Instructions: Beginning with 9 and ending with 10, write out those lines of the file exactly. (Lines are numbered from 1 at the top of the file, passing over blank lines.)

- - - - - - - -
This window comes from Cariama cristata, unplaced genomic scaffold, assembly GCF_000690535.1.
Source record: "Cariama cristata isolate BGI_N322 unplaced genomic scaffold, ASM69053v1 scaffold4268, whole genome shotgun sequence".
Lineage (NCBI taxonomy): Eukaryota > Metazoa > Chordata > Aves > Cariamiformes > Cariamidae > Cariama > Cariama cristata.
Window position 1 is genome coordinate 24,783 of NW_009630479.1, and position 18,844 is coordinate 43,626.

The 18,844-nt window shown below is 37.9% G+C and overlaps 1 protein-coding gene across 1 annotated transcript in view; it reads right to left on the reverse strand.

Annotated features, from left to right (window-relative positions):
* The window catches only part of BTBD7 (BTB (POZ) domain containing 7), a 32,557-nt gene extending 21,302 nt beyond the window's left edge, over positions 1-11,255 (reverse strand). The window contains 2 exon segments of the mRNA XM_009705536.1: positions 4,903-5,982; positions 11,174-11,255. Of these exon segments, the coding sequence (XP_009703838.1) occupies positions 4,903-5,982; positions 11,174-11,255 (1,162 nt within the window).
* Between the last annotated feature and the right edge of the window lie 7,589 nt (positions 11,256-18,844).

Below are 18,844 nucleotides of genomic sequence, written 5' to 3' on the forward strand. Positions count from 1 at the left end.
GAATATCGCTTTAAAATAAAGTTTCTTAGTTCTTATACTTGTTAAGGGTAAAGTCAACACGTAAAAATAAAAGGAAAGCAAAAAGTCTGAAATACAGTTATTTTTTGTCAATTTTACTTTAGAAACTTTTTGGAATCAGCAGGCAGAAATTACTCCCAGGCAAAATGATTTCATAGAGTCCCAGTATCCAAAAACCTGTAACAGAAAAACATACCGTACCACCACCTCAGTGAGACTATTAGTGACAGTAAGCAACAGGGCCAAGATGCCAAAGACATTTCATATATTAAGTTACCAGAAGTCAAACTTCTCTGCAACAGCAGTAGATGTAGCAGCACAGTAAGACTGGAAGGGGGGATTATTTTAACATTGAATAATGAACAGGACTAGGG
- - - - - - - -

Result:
Below are 18,844 nucleotides of genomic sequence, written 5' to 3' on the forward strand. Positions count from 1 at the left end.
GAATATCGCTTTAAAATAAAGTTTCTTAGTTCTTATACTTGTTAAGGGTAAAGTCAACACGTAAAAATAAAAGGAAAGCAAAAAGTCTGAAATACAGTTATTTTTTGTCAATTTTACTTTAGAAACTTTTTGGAATCAGCAGGCAGAAATTACTCCCAGGCAAAATGATTTCATAGAGTCCCAGTATCCAAAAACCTGTAACAGAAAAACATACCGTACCACCACCTCAGTGAGACTATTAGTGACAGTAAGCAACAGGGCCAAGATGCCAAAGACATTTCATATATTAAGTTACCAGAAGTCAAACTTCTCTGCAACAGCAGTAGATGTAGCAGCACAGTAAGACTGGAAGGGGGGATTATTTTAACATTGAATAATGAACAGGACTAGGG